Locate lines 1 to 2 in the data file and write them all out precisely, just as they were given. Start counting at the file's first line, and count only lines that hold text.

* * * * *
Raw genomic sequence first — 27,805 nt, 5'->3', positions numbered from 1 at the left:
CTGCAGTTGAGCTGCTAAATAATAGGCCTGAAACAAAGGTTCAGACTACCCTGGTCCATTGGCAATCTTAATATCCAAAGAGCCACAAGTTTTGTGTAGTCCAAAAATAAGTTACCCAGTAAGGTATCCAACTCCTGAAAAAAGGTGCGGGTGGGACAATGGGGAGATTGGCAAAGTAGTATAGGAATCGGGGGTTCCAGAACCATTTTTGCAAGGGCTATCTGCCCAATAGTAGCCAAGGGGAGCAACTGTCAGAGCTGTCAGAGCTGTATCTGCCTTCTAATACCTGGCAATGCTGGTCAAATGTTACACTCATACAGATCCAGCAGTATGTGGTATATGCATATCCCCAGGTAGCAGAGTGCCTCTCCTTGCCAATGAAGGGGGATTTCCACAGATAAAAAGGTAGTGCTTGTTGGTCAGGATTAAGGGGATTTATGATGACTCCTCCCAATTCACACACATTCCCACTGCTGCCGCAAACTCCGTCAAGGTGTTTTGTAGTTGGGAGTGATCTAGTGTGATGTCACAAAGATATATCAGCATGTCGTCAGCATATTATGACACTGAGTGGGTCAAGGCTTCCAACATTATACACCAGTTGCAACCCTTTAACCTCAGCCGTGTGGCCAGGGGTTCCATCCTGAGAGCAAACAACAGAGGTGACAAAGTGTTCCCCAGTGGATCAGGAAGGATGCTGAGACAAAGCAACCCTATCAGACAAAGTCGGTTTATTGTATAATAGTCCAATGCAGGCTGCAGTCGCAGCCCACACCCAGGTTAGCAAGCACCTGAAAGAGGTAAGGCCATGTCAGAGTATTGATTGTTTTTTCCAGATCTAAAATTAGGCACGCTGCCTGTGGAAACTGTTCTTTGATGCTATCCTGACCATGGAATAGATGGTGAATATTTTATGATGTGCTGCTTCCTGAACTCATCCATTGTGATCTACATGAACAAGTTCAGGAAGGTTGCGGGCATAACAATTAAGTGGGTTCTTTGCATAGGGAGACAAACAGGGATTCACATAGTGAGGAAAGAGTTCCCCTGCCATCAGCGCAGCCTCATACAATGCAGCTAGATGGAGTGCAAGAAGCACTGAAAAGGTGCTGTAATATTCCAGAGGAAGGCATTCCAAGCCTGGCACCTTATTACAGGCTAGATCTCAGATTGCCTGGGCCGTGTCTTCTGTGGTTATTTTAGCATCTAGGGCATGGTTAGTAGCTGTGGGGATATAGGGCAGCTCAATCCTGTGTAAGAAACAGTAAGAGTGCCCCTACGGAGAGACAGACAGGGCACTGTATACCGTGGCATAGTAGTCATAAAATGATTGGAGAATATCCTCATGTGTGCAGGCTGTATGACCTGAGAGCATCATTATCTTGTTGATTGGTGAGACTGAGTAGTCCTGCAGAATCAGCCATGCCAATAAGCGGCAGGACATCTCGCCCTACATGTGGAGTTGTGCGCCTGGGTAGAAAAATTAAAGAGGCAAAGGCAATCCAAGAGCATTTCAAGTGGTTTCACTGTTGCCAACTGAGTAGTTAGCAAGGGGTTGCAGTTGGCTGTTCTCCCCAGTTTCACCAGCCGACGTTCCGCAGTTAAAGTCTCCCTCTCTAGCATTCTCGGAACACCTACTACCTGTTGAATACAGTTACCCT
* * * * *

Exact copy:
Raw genomic sequence first — 27,805 nt, 5'->3', positions numbered from 1 at the left:
CTGCAGTTGAGCTGCTAAATAATAGGCCTGAAACAAAGGTTCAGACTACCCTGGTCCATTGGCAATCTTAATATCCAAAGAGCCACAAGTTTTGTGTAGTCCAAAAATAAGTTACCCAGTAAGGTATCCAACTCCTGAAAAAAGGTGCGGGTGGGACAATGGGGAGATTGGCAAAGTAGTATAGGAATCGGGGGTTCCAGAACCATTTTTGCAAGGGCTATCTGCCCAATAGTAGCCAAGGGGAGCAACTGTCAGAGCTGTCAGAGCTGTATCTGCCTTCTAATACCTGGCAATGCTGGTCAAATGTTACACTCATACAGATCCAGCAGTATGTGGTATATGCATATCCCCAGGTAGCAGAGTGCCTCTCCTTGCCAATGAAGGGGGATTTCCACAGATAAAAAGGTAGTGCTTGTTGGTCAGGATTAAGGGGATTTATGATGACTCCTCCCAATTCACACACATTCCCACTGCTGCCGCAAACTCCGTCAAGGTGTTTTGTAGTTGGGAGTGATCTAGTGTGATGTCACAAAGATATATCAGCATGTCGTCAGCATATTATGACACTGAGTGGGTCAAGGCTTCCAACATTATACACCAGTTGCAACCCTTTAACCTCAGCCGTGTGGCCAGGGGTTCCATCCTGAGAGCAAACAACAGAGGTGACAAAGTGTTCCCCAGTGGATCAGGAAGGATGCTGAGACAAAGCAACCCTATCAGACAAAGTCGGTTTATTGTATAATAGTCCAATGCAGGCTGCAGTCGCAGCCCACACCCAGGTTAGCAAGCACCTGAAAGAGGTAAGGCCATGTCAGAGTATTGATTGTTTTTTCCAGATCTAAAATTAGGCACGCTGCCTGTGGAAACTGTTCTTTGATGCTATCCTGACCATGGAATAGATGGTGAATATTTTATGATGTGCTGCTTCCTGAACTCATCCATTGTGATCTACATGAACAAGTTCAGGAAGGTTGCGGGCATAACAATTAAGTGGGTTCTTTGCATAGGGAGACAAACAGGGATTCACATAGTGAGGAAAGAGTTCCCCTGCCATCAGCGCAGCCTCATACAATGCAGCTAGATGGAGTGCAAGAAGCACTGAAAAGGTGCTGTAATATTCCAGAGGAAGGCATTCCAAGCCTGGCACCTTATTACAGGCTAGATCTCAGATTGCCTGGGCCGTGTCTTCTGTGGTTATTTTAGCATCTAGGGCATGGTTAGTAGCTGTGGGGATATAGGGCAGCTCAATCCTGTGTAAGAAACAGTAAGAGTGCCCCTACGGAGAGACAGACAGGGCACTGTATACCGTGGCATAGTAGTCATAAAATGATTGGAGAATATCCTCATGTGTGCAGGCTGTATGACCTGAGAGCATCATTATCTTGTTGATTGGTGAGACTGAGTAGTCCTGCAGAATCAGCCATGCCAATAAGCGGCAGGACATCTCGCCCTACATGTGGAGTTGTGCGCCTGGGTAGAAAAATTAAAGAGGCAAAGGCAATCCAAGAGCATTTCAAGTGGTTTCACTGTTGCCAACTGAGTAGTTAGCAAGGGGTTGCAGTTGGCTGTTCTCCCCAGTTTCACCAGCCGACGTTCCGCAGTTAAAGTCTCCCTCTCTAGCATTCTCGGAACACCTACTACCTGTTGAATACAGTTACCCT